Removal of copper naphthenate (CN) from used wooden railroad ties was investigated to improve the commercial viability of this biomass as a fuel source and avoid alternative disposal methods such as landfilling. Bench-scale thermal desorption of organic preservative components from CN-impregnated ties was followed by extraction of the copper fraction with ethylenediaminetetraacetic acid, 1-hydroxy ethylidene-1,1-diphosphonic acid, or 2,6-pyridine dicarboxylic acid (PDA). Naphthenic acid (NA) and carrier oil were recovered at desorption temperatures between 225 and 300 °C and could potentially be recycled to treat new ties. The thermal treatment also mimicked torrefaction, improving the biomass properties for use as a thermochemical conversion feedstock. Chelation with PDA, a biodegradable chelating agent, after desorption had the highest extraction efficiency of copper and other naturally present inorganics, extracting 100% of the copper from both the raw and 225 °C-treated samples. Optimized desorbed material showed a 64% decrease in ash content when extracted with PDA; however, extraction efficiency decreased as desorption temperature increased, indicating that thermal treatment caused the inorganics to be less extractable. We concluded that the optimum desorption conditions were between 250 and 275 °C for 45 min followed by extraction with PDA when considering both NA removal and inorganic extraction efficiency.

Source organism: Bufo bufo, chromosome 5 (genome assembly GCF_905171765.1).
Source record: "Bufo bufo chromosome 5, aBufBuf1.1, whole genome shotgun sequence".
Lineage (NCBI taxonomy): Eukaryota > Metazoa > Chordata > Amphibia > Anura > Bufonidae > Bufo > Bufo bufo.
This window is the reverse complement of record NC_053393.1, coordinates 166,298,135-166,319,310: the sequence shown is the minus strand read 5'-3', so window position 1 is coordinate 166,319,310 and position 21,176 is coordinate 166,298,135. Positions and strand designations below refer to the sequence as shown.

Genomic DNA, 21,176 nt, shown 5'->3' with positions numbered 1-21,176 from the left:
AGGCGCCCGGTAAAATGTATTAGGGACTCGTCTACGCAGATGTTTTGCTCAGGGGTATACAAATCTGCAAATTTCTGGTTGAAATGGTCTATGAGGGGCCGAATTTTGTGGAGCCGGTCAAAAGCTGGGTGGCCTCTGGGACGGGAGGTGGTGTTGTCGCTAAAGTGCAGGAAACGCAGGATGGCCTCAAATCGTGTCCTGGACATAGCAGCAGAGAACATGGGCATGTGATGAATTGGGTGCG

All Science Journal Classification (ASJC) codes
- Environmental Chemistry
- Chemical Engineering(all)
- Renewable Energy, Sustainability and the Environment